Dr. Robert Reiter: Breaking New Ground in Prostate Cancer Research
Dr. Robert Reiter is used to breaking new ground.
Only a handful of scientists were doing prostate cancer research when he came to UCLA a dozen years ago. Back then, in the lab Reiter discovered prostate stem cell antigen, or PSCA, a cell surface protein found in about 95 percent of early stage prostate cancers and about 87 percent of prostate cancers that have spread to the bones. An antibody that targets PSCA has already been tested in early phase clinical trials.
As a surgeon, Reiter pioneered the use of the robotic prostatectomy at UCLA and he performs about 50 brachytherapy procedures a year, implanting radioactive seeds into the prostates of men with cancer.
As the new principal investigator for the Specialized Program for Research Excellence (SPORE) in prostate cancer, Reiter was responsible for writing the renewal for an $11.5-million, five-year grant, first awarded in October 2002. Due to cutbacks the National Cancer Institute (NCI) had been making on large grants, many doubted that the proposal would be approved. But it was, and was among only a few prostate cancer SPOREs renewed over the summer.
Reiter serves as co-director of the Genitourinary Oncology Program Area at UCLA’s Jonsson Comprehensive Cancer Center, overseeing the prostate program. He also is the first urologist to be elected to the American Society for Clinical Investigation, an organization that honors the accomplishments of physician-scientists.
Most recently, Reiter went back to school to earn a master’s degree in business administration, all while juggling his surgical practice, research and administrative duties. The program strengthened his leadership capabilities and taught him managerial skills that can be applied to his roles in academic medicine. The business degree also will help him in his bench-to-bedside research.
“We took the discovery of PSCA from the lab all the way into clinical trials,” said Reiter, a professor of urology. “It was a true example of translational research.”
The prostate cancer SPORE also had success in translating research from the bench to the bedside, Reiter said. All five projects proposed in the initial grant proposal, based on discoveries in UCLA laboratories, were successfully translated into clinical trials. Studies included work on insulin growth factor binding protein-3 and an intervention study of a low-fat diet and fish oil supplements in men with early stage prostate cancer.
“We did everything we set out to do in the SPORE,” Reiter said. “I think the program is very strong.”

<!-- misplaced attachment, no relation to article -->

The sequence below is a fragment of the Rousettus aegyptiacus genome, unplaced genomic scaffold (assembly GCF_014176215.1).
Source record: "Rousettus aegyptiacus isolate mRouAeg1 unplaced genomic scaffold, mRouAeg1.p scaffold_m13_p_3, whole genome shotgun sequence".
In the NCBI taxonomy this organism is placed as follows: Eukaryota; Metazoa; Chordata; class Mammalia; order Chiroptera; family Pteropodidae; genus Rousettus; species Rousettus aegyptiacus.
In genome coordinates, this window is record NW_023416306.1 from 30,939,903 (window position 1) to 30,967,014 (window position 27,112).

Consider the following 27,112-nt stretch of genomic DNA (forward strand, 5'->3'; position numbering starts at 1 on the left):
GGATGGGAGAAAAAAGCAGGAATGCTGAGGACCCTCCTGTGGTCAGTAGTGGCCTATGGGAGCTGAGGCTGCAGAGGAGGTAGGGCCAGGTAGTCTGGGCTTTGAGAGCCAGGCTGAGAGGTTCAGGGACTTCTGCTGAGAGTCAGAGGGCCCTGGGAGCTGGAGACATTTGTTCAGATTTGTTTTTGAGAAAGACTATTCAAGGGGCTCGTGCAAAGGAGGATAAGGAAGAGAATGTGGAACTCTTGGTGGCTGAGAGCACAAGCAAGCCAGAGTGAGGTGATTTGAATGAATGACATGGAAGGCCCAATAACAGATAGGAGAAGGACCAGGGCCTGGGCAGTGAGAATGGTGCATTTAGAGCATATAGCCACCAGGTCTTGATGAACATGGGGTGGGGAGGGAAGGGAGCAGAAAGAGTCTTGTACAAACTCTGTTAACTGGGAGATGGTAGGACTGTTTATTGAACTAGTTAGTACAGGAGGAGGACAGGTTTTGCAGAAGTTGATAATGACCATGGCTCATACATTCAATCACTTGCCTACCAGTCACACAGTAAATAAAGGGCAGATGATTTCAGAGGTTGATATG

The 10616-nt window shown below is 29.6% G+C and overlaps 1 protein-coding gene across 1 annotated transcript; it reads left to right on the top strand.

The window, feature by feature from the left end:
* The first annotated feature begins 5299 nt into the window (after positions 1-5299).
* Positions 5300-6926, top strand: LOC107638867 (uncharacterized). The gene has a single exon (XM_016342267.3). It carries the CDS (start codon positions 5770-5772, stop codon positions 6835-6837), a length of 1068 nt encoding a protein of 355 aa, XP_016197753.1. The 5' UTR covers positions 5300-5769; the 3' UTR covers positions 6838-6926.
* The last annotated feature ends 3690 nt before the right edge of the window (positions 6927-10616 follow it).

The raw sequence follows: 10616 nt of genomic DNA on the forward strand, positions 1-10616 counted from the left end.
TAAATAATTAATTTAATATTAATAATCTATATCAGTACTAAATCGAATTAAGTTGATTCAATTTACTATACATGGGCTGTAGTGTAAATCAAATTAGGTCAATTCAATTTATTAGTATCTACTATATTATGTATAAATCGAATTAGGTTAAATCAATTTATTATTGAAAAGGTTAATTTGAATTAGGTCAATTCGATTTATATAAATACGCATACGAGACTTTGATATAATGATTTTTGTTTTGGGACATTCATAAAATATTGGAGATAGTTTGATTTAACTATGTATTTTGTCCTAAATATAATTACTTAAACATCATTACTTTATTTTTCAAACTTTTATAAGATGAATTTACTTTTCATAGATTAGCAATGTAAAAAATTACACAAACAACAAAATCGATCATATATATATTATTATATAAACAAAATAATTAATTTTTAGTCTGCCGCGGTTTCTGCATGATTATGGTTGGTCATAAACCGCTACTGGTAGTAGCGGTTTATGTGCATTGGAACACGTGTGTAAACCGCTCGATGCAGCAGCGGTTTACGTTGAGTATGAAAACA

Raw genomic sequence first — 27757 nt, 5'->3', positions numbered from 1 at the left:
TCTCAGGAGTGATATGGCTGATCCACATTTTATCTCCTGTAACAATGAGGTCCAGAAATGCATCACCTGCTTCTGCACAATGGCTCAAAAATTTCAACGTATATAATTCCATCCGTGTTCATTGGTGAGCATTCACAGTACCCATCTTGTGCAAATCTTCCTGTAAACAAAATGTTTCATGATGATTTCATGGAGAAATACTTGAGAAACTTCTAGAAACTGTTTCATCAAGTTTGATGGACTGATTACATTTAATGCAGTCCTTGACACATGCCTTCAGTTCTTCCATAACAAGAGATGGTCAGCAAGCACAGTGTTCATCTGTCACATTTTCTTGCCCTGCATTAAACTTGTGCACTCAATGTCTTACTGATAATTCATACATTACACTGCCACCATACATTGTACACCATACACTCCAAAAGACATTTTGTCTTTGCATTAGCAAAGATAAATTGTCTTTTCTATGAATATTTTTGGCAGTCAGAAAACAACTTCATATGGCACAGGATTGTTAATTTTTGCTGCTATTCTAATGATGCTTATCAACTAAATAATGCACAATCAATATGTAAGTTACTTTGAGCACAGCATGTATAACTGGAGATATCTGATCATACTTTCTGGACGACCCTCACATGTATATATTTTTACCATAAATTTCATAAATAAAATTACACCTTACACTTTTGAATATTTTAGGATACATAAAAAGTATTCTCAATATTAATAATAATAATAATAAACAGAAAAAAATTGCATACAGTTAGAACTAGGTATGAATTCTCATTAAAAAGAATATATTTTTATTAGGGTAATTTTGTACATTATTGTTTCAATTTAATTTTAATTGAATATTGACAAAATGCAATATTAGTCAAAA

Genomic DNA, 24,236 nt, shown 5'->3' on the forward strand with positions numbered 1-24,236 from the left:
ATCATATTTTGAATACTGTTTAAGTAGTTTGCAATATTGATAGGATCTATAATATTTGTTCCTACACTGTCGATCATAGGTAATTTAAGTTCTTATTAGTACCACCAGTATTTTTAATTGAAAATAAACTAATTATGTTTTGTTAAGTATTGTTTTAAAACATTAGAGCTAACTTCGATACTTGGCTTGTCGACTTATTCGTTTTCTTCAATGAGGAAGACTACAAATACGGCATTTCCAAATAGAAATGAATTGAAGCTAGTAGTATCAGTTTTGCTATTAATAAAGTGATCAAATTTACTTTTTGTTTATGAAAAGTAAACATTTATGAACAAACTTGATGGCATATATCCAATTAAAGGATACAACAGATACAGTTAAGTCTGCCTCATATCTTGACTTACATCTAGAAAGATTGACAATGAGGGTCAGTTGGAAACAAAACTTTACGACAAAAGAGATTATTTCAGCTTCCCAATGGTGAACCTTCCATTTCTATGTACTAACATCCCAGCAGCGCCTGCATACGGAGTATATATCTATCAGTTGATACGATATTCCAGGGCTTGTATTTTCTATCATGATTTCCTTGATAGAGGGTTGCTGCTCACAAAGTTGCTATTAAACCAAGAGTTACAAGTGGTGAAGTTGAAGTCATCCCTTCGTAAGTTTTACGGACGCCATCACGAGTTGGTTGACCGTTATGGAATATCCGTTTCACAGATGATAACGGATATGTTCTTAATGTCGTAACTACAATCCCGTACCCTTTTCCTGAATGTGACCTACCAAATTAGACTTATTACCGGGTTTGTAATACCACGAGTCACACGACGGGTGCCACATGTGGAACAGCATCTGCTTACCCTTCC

Going forward, Reiter is working with other scientists to develop PSCA as an imaging target to locate primary cancers and small metastases that are too tiny to be picked up by conventional imaging methods. He is studying the role of the androgen receptor in prostate cancer progression and metastasis. His laboratory also is collaborating with other scientists to study cancer stem cells in prostate cancer.
Reiter always wanted to be a surgeon, poring over books on the subject as a boy. His grandfather, an urologist, also influenced his decision to go into medicine. His focus on cancer came later.
“Cancer is an interesting disease. I liked the idea that if you could find it early and take it all out, you could cure people,” Reiter said. “But I realized that surgery is not enough, which is why I focused my academic career on learning how cancer grows and finding new ways to target the disease with drugs that kill it without damaging the host.”
Although he always thought he would pursue surgery and teaching in an academic medical center, it was not until he went to the NCI as a fellow in urologic oncology that he discovered an interest in research. There, he found that the laboratory work made his clinical practice more interesting, and vice versa. The synergy between research and clinical medicine continues to drive his career today.
After finishing medical school at Stanford, a residency at Baylor College of Medicine and the fellowship at the NCI, Reiter came to UCLA in 1995 to work in Dr. Owen Witte’s lab. He spent a year doing prostate cancer research under the tutelage of Witte, a renowned scientist and Howard Hughes Medical Institute investigator.
Reiter said he sees UCLA patients becoming more invested in clinical trials as laboratory discoveries are translated into successful therapies, something for which the Jonsson Cancer Center has developed an international reputation. Those patients are becoming advocates for research.
“That will be helpful over the next several years, having those voices heard,” Reiter said. “I’d like to see UCLA get the recognition that it deserves as a center for the complete care of prostate cancer from beginning to end.”
By Kim Irwin, 2007